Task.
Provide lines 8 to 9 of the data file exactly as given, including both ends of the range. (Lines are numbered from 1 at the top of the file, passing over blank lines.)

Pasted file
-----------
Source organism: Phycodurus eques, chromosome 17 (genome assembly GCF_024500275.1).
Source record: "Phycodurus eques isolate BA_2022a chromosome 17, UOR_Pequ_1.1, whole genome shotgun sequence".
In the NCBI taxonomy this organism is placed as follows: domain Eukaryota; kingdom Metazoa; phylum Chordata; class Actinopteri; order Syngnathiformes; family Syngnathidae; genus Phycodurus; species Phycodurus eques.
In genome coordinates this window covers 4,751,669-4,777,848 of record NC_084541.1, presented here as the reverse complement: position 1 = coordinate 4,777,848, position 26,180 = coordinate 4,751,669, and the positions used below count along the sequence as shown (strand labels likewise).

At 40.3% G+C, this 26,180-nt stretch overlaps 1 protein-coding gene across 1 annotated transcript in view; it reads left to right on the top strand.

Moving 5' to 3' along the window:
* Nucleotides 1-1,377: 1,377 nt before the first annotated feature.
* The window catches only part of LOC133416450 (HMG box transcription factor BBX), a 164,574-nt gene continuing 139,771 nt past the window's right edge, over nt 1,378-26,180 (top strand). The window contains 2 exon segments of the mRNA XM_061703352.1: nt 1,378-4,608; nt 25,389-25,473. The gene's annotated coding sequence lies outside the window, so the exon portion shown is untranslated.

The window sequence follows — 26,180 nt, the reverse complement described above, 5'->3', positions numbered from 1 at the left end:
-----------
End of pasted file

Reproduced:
* The window catches only part of LOC133416450 (HMG box transcription factor BBX), a 164,574-nt gene continuing 139,771 nt past the window's right edge, over nt 1,378-26,180 (top strand). The window contains 2 exon segments of the mRNA XM_061703352.1: nt 1,378-4,608; nt 25,389-25,473. The gene's annotated coding sequence lies outside the window, so the exon portion shown is untranslated.

The window sequence follows — 26,180 nt, the reverse complement described above, 5'->3', positions numbered from 1 at the left end: